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New Louisiana informant law leads to prisoner release

Last year, Louisiana adopted a law that allows judges to reduce the prison sentences of inmates who provide information that helps resolve unsolved crimes. In November, Jefferson Parish officials released information about a former Angola inmate who was the first to be released under the new law.

The law creates the potential for reduced sentences for inmates who provide “substantial assistance” to prosecutors. A similar program has been available for years to people incarcerated for federal crimes. The man who was released had been serving a life sentence after a judge ruled that he was a “career criminal.” His sentence was ultimately reduced to 15 years.

The man started helping with prosecutions long before the law was passed. The first case he helped with involved a serial killer who was suspected of murdering 33 women and dumping their bodies across the state of Louisiana. The man knew two women who had been beaten by the suspected serial killer but survived. He convinced them to talk prosecutors, who were able to use the information to solve the case.

The man is also credited with helping to solve a number of other crimes, including the bust of a prison-wide drug ring and several murders. The option for a reduced sentence was not available at the time he started helping prosecutors; instead, he says he was motivated by a genuine desire to help victims’ families.

Controversy over the law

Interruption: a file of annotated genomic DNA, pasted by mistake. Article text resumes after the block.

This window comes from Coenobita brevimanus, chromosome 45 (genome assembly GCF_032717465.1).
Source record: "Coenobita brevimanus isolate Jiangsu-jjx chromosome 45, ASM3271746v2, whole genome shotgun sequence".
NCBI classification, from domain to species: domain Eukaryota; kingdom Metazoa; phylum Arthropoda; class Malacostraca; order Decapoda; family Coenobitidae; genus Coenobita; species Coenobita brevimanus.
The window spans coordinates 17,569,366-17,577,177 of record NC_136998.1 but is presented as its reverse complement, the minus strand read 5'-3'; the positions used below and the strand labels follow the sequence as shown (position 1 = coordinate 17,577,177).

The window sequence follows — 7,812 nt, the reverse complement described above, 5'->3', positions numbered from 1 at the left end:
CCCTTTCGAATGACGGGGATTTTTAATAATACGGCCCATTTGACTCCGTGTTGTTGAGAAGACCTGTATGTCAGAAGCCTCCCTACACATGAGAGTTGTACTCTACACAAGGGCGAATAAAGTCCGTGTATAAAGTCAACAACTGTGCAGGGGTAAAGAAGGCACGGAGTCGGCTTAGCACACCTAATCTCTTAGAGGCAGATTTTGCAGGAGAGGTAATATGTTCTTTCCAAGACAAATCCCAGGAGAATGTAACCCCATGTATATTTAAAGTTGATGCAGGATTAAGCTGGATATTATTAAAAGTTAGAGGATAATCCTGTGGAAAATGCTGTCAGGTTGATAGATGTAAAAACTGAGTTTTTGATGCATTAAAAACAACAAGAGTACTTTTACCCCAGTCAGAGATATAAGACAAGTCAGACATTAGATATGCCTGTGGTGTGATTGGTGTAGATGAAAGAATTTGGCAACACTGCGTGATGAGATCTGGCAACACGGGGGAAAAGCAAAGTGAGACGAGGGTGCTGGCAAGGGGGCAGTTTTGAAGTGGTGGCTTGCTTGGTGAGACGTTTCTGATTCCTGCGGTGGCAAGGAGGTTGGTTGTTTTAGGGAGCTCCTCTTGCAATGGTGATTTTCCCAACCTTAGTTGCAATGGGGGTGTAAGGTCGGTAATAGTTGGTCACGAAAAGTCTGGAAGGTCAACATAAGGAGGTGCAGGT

The new law can provide a significant benefit to some prisoners, perhaps offering them the only chance at freedom they will ever have. Still, it is not without controversy.

Some worry that the law puts participating prisoners at risk of significant harm. After all, the prison community isn’t always kind to suspected “snitches.” Informants could end up dealing with threats of violence, even after they are released from prison.

Others see the law as another step in the criminal justice system’s over-reliance on jailhouse informants.

While many prison informants provide honest information to prosecutors, just as many do not. According to the American Civil Liberties Union, unreliable information from informants is one of the leading causes of wrongful convictions in the United States. Much of the worry stems from the fact that many informants are motivated by their own self-interest. The possibility of an early release from prison may only compound this problem.

The importance of working with an attorney

If you are currently incarcerated and are considering sharing information about unsolved crimes with prosecutors, it is a good idea to talk with a criminal defense attorney first. The attorney will be able to evaluate your situation and make sure you are treated fairly.

Similarly, it is just as important to work with an experienced attorney if informant testimony is being used against you. The attorney can help ensure that the testimony is reliable and can challenge it if it is not.